This lesson printed from:
Posted July 31, 2002
Grades: 6-8, 9-12
Author: Cross-Curricular Connections
Posted: July 31, 2002
Updated: April 18, 2008
Marketplace, a daily economics news program heard on National Public Radio, featured a story on January 8, 2002, titled "Microsoft Invades the Kitchen." In this segment, reporter Aaron Schachter describes consumers' enthusiasm, or lack thereof, for two new Microsoft products and explores the concept that the process of innovation and consumer response has in ongoing market development.
- Demonstrate understanding that a market exists whenever buyers and sellers exchange goods and services.
- Demonstrate understanding that the introduction of new products and production methods by entrepreneurs is an important form of competition and is a source of technological progress and economic growth.
- Conduct a market survey to determine if an invented product is marketable.
Marketplace , a daily economics news program heard on National Public Radio (NPR) , featured a story on January 8, 2002, titled "Microsoft Invades the Kitchen." In this segment, reporter Aaron Schachter describes consumers' enthusiasm, for lack thereof, of two new Microsoft products and explores the concept that the process of innovation and consumer response has in ongoing marker development.
Listen to the Marketplace segment titled "Microsoft Invades the Kitchen," from January 8, 2002. Forward to the time-stamp of 11:19. You may also read the article transcript. As you are listening or reading, answer the following questions:
- Which two products did Microsoft offer at the most recent Consumer Electronics Show? [Mira and Freestyle]
- What are the demographic groups toward which these products are marketed? [students, elderly, children?)(young to middle-aged adults who are technologically savvy]
- What is the purpose of the two new products? [To integrate common household technologies, such as remote controls, into existing PCs]
- What was the general reaction to the introduction of the two new technologies? [Moderately negative]
- How did the writer determine whether these products were marketable?[He conducted an informal survey.]
- What would you be willing to pay for "Freestyle"?
Divide your students into groups of three.
Students in each group should spend five minutes brainstorming a list of products that would make their lives easier or more enjoyable. At the end of the allotted time, they should answer the following questions with your group:
- Which of these products could realistically be developed? Circle each of those products.
- Of the products you have circled, which do you think would be desirable to your targeted demographic [teenagers]? Place a star next to each of those products.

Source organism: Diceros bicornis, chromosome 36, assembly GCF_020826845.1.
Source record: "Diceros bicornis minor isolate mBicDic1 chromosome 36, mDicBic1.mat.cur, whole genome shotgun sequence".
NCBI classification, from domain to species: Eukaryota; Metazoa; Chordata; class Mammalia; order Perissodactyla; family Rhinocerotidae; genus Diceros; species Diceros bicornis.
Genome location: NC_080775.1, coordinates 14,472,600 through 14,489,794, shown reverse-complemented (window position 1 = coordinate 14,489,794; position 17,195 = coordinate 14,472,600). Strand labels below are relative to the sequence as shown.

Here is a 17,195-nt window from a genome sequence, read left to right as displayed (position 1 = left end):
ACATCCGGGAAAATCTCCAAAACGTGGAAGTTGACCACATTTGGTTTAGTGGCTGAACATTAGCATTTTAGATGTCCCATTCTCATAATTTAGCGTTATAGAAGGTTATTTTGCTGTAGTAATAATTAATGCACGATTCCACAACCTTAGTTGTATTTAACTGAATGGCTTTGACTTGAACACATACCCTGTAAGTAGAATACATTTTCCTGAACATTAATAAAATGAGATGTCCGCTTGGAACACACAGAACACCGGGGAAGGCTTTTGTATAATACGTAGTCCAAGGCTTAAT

- Of the products which you have starred, which do you think would be most profitable? Select one product. (Provide suggestions about how to settle disputes about which product to choose. The students might vote, select randomly or use a contest to determine which student can choose the product. Remind the students that "profitability" involves cost of producing the item, the price it is sold for, and the number of consumers that are willing to be at each possible price.)
- Finally, write a paragraph to describe your product. This description will be read by each student participating in your "market survey" in the next activity.
In this activity, you will conduct your own market survey for the product you just designed. When you have finished setting up your survey, wait for your teacher's instructions about how to participate in your classmates' surveys.
[Note to teachers: After students have entered in their product descriptions, have them "rotate" to complete one another's surveys. The surveys are set up to accept up to ten responses. Each group should act as one responder. After each survey has been completed by each group, students will return to their own survey and click through to see their results.]
Review the results from your market survey and on the following:
- Was your product received favorably?
- Would you consider developing your product?
- Would you change anything about your product to make your it more favorably received?
- Now that you have read other surveys, would you change any of the questions in your survey? If so, which questions would you add? Which would you remove?
- Which question provided you with the most important information?
- Does your product contribute to technological process? Explain.
- Would your product be able to compete successfully against existing products?
- Compare the expected benefits of this product's development to its expected costs?
Your students have brainstormed, evaluated and described products that would make their life easier or more enjoyable. They have also conducted a market survey for a product that they have design. With this information have your students take a moment and visit the following sites:
- Explore the U.S. Patent and Trademark Office website's "Patent Time Machine" to learn more about the history of patents in a user-friendly calendar format. This site will provide your students with a listing of patents created over time.
- Visit the United States Patent and Trademark Office website to explore opportunities for participation in a contest for student inventors. After your students have explored the contest opportunities, they should detail an idea to develop an invention for the contest. Lastly, your students can link to the "Pose a Question" link from this page to ask questions to famous inventors.